This next study specifically looked at the pink oyster mushroom (Pleurotus djamor var. roseus). The study I am referring to is entitled ‘Hypolipidemic Effect of Pleurotus djamor var. roseus in Experimentally Induced Hypercholesteromic Rats.’ This study concluded that the pink oyster may be helpful in heart health, although this study was conducted with rats. It would be more helpful to see this type of study conducted with humans as well. Here is the conclusion of the study: “Overall results indicated that P. djamor var. roseus administration reduces the cholesterol levels and have greater significance in prevention of hyperlipidemia or cardiovascular disease.”

Blue oyster mushroom nutrition: Cancer, cholesterol, and 

For starters, some studies have shown that oyster mushrooms lower cholesterol in rats significantly and may do the same in humans.

Oyster mushrooms also contain a plethora of valuable constituents, like proteins, amino acids, antioxidants, vitamins and minerals. They are rich in vitamin B and vitamin D. Iron and potassium are also present in these mushrooms.

Blue oyster calories: It is said that a cup (86 g) of sliced blue oyster mushrooms has 37 calories.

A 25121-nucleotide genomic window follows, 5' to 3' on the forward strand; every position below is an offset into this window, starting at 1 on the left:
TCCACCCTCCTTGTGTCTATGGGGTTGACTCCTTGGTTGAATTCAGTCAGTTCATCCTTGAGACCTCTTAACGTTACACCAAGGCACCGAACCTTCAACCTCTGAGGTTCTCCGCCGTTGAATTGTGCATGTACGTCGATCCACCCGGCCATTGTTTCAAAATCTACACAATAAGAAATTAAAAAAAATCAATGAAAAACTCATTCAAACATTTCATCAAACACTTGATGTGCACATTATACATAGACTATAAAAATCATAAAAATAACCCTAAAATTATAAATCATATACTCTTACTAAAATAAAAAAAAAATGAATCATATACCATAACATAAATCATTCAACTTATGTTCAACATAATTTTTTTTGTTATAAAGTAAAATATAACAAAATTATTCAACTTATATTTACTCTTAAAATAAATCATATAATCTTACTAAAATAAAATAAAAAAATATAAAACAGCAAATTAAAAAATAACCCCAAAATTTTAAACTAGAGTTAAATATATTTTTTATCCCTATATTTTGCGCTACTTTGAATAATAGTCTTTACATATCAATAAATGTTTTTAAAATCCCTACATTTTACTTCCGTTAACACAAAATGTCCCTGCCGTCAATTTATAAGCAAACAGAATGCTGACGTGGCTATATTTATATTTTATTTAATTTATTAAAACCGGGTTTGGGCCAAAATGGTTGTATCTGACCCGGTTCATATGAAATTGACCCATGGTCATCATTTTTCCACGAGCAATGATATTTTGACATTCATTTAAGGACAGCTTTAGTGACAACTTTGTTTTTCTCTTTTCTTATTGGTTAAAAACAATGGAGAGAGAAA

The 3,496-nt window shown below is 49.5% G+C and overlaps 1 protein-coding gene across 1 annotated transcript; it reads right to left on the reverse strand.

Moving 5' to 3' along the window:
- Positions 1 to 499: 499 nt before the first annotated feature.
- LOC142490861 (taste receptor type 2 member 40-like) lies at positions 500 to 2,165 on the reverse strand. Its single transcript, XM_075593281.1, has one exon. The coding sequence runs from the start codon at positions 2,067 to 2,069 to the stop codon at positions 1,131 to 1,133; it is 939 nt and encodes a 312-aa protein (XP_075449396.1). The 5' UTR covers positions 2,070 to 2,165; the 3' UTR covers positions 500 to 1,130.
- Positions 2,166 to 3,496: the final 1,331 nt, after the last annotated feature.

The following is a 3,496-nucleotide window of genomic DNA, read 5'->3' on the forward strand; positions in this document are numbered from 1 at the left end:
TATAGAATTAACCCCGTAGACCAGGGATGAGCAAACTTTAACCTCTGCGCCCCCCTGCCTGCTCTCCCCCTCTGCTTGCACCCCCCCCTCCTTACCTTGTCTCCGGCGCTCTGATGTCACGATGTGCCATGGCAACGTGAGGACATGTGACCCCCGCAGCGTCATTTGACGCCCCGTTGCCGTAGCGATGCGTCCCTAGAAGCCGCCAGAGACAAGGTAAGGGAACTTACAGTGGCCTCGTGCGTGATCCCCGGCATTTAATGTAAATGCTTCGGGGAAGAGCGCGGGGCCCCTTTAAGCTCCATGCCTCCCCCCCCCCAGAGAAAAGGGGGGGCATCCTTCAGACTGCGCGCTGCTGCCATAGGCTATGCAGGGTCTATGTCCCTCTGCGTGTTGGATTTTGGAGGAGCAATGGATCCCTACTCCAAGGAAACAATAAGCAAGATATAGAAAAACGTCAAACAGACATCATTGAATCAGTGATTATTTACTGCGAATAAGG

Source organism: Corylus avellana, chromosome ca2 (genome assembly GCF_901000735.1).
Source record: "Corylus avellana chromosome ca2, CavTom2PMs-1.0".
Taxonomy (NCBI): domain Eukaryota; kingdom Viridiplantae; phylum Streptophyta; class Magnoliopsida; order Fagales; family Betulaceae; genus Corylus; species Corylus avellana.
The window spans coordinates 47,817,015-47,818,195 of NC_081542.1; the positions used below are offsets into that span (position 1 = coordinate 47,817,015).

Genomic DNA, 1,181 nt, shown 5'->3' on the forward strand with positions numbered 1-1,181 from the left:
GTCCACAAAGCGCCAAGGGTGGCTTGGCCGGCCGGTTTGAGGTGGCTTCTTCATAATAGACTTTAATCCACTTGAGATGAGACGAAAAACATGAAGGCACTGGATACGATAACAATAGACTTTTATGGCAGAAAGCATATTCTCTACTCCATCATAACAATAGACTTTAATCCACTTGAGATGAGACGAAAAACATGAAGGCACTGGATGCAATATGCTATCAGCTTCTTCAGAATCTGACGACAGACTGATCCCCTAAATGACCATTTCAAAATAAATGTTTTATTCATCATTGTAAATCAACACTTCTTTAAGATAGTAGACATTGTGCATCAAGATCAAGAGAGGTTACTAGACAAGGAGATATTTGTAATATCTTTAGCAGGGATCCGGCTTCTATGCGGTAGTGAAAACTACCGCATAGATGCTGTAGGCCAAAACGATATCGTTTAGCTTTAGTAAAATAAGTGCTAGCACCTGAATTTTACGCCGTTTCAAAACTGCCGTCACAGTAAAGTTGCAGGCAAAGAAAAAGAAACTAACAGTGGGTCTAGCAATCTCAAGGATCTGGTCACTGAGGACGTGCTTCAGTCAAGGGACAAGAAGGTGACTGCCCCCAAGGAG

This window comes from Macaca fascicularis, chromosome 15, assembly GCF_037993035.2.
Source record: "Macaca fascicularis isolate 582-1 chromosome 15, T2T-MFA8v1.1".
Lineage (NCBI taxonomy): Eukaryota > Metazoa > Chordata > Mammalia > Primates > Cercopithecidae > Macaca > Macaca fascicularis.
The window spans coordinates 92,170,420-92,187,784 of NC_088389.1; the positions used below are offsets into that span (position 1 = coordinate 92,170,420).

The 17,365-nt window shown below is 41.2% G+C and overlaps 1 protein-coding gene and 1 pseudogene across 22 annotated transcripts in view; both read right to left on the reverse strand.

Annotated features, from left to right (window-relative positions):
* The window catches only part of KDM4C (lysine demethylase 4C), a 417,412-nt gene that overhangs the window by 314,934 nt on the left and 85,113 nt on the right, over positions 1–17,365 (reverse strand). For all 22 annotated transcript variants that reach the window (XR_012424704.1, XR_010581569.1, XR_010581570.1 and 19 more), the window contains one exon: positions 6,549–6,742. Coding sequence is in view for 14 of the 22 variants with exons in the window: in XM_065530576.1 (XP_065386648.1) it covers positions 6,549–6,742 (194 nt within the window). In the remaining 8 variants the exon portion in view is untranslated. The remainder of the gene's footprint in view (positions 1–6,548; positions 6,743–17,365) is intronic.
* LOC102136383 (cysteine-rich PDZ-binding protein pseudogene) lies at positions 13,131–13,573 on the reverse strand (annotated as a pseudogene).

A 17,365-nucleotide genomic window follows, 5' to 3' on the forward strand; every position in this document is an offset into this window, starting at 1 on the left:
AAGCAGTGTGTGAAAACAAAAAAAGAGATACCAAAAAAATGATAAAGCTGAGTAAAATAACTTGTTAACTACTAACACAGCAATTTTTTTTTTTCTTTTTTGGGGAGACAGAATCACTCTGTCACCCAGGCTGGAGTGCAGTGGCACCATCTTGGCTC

Another test-tube study showed that oyster mushrooms helped reduce the secretion of inflammation markers throughout the body. Two additional studies looked at oyster mushrooms and cancer. One study conducted by the Methodist Research Institute’s Cancer Research Lab found oyster mushrooms inhibiting the growth and spreading of breast and colon cancer cells.

A study entitled ‘Anti-Cancer Effects of Protein Extracts from Calvatia lilacina, Pleurotus ostreatus and Volvariella volvacea’ concluded that blue oysters can “be considered as a source of potential cancer therapeutic agents.”

Growing oyster mushrooms for local sources of nutrition

As mentioned above, you can grow your own oyster mushrooms at home!

Oysters are easier to grow than many mushrooms, they taste great, and they have healthful constituents as you may have discovered above. You can grow oyster mushrooms a few different ways at home. First, you can use sawdust spawn, which is great for outdoor inoculations involving logs, totems, and woodchips. Second, you could use grain spawn, which is great for indoor inoculations on straw, coffee grounds, or supplement sawdust. Next, there is plug spawn, which is used to inoculate logs and totems.

Our final option is the easiest one around. You can grow your own oyster mushrooms at home with one of our mushroom growing kits. Each kit is 10 lbs of colonized substrate, certified organic, and ready to fruit. You should have your first flush of edible mushrooms within two weeks of starting the process, assuming that you keep your kit in desirable conditions. Doing so will help you yield pounds of fresh mushrooms throughout the lifespan of the kit.

We currently have oyster mushroom growing kits of:

  • Blue oyster
  • Golden oyster
  • Pink oyster
  • Black oyster
  • Phoenix oyster
  • King oyster

We have mushroom growing kits of other mushroom species, too. Check out all of your options here!